Last Friday night against the Patriots, Marcus Allen dashed off his latest bit of free-form work, an off-tackle dive on fourth-and-one that he turned into a 16-yard touchdown run down the left sideline. When Allen came back to the bench, a deferential rookie ducked under a cluster of high fives to give the veteran star a pat on the shoulder pads. That was the most action Ensign Napoleon McCallum saw during the game.
Allen and McCallum may have looked worlds apart just then, but in fact they were getting closer by the moment to playing together in the Raider backfield. Last week the Navy ruled that the 23-year-old McCallum, the NCAA career record holder in all-purpose yardage (7,172), can play in NFL games. Although the Navy has previously let some active-duty personnel hold outside jobs, it has never allowed an Annapolis graduate to pursue a professional sports career while completing his five-year service obligation.
"I wasn't expecting anything," said McCallum. "I was just glad for anything that would give me a chance to play pro football." Secretary of the Navy John F. Lehman Jr. ruled that McCallum can play for the Raiders only on a "not-to-interfere basis" with his military duties. McCallum is currently an assistant food services officer aboard the USS Peleliu at the Long Beach Naval Shipyard.
The Peleliu could go to sea on training runs as early as December, which would make it difficult for him to practice. McCallum hopes he can arrange for his watch duty to fall on Tuesday, the Raiders' day off. But he will still miss all of the team's morning meetings. "There are still some details we have to get worked out," says Raider coach Tom Flores.
The last detail—and one that is still far from a certainty—is whether McCallum will even make the team. The Raiders' hierarchy has been struggling to decide what to do with him ever since the Navy unexpectedly dropped him in their lap.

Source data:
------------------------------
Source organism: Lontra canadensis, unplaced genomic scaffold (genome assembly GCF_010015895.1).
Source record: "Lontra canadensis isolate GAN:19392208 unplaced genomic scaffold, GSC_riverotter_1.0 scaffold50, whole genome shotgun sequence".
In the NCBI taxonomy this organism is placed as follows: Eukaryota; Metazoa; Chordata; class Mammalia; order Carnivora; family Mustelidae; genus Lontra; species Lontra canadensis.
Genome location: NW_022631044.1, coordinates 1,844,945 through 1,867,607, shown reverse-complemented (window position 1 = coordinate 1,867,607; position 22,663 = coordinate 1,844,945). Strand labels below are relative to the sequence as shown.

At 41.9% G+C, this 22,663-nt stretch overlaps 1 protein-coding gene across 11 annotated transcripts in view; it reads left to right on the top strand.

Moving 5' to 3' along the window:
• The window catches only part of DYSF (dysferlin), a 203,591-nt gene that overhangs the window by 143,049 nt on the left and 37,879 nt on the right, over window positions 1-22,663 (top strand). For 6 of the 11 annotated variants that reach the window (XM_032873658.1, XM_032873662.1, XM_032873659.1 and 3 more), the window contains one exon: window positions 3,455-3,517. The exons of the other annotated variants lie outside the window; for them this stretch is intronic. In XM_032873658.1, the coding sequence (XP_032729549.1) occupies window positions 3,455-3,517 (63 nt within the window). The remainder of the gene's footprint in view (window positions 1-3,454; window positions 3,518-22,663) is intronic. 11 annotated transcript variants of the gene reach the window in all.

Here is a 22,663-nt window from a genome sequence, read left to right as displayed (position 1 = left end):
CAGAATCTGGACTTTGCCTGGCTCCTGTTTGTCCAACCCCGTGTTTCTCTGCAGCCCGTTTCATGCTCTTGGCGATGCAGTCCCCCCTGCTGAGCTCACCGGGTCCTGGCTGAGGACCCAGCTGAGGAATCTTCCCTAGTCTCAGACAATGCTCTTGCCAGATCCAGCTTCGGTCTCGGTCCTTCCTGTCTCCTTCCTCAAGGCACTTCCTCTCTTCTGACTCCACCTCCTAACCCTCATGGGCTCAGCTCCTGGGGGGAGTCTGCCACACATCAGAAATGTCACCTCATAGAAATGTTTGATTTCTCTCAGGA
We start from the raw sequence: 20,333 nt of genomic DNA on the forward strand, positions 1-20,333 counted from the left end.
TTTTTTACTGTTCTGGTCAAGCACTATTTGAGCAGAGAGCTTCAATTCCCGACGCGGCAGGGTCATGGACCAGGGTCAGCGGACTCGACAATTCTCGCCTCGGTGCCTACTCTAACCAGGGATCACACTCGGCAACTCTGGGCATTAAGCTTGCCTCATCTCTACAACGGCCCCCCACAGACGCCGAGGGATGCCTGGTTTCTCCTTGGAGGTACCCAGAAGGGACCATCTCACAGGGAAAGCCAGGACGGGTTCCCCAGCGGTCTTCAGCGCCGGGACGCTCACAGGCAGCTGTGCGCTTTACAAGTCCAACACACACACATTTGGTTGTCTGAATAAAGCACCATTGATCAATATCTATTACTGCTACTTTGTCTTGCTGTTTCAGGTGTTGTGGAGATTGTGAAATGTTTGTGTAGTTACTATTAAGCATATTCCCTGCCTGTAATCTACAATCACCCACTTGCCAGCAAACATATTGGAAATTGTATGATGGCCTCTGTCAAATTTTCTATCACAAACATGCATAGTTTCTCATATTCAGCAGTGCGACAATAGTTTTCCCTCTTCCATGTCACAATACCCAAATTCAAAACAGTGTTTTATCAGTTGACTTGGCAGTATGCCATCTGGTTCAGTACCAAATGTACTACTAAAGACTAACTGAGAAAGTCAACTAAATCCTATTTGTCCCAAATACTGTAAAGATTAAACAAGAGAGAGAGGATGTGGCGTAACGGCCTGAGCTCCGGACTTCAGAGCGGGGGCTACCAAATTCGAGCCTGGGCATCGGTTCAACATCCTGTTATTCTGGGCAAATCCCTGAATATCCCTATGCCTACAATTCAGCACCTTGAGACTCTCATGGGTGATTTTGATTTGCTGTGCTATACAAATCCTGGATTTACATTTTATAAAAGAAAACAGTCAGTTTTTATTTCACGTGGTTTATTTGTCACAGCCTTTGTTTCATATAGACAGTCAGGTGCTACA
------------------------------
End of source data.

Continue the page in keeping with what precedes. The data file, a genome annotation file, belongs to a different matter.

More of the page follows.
The scheduling conflicts are the reason Flores is currently looking at McCallum as a kickoff and punt returner and will only gradually move him to running back. The trouble is, there's already a crowd behind Allen in the backfield, and if the Raiders keep McCallum, they will probably have to cut seven-year veteran Kenny King and open the season with a pair of rookies—fourth-round pick Vance Mueller has also looked good—as Allen's caddies. The Raiders had never expected to have McCallum this year, and wouldn't have had him if the Navy hadn't made its carefully calculated public relations move.
Still, Raider owner Al Davis wore a Cheshire-cat grin last week. Although McCallum was considered the second-best running back in the draft behind Bo Jackson of Auburn, the Raiders were still able to pick him in the fourth round because other teams were scared off by his military commitment. And even if the Raiders don't open the season with him, he will be available on the "military reserve" list.
Last month McCallum signed a four-year contract with the Raiders that included a $700,000 signing bonus. Before being stationed on the Peleliu, McCallum took a 30-day leave to attend training camp. In a 32-0 loss to the 49ers on Aug. 10, he returned punts and carried the ball twice from scrimmage for 15 yards. Some critics contend McCallum runs too slow and too high and lacks the bulk to make it as an NFL back. The same criticisms were once leveled at Allen, who says, "Napoleon doesn't have great speed, but he has competitive speed. Which means that in a game situation, he gets faster."
Right now, though, even McCallum would agree that he's moving fast enough.
McCallum could be Ensign Pulverized returning kicks.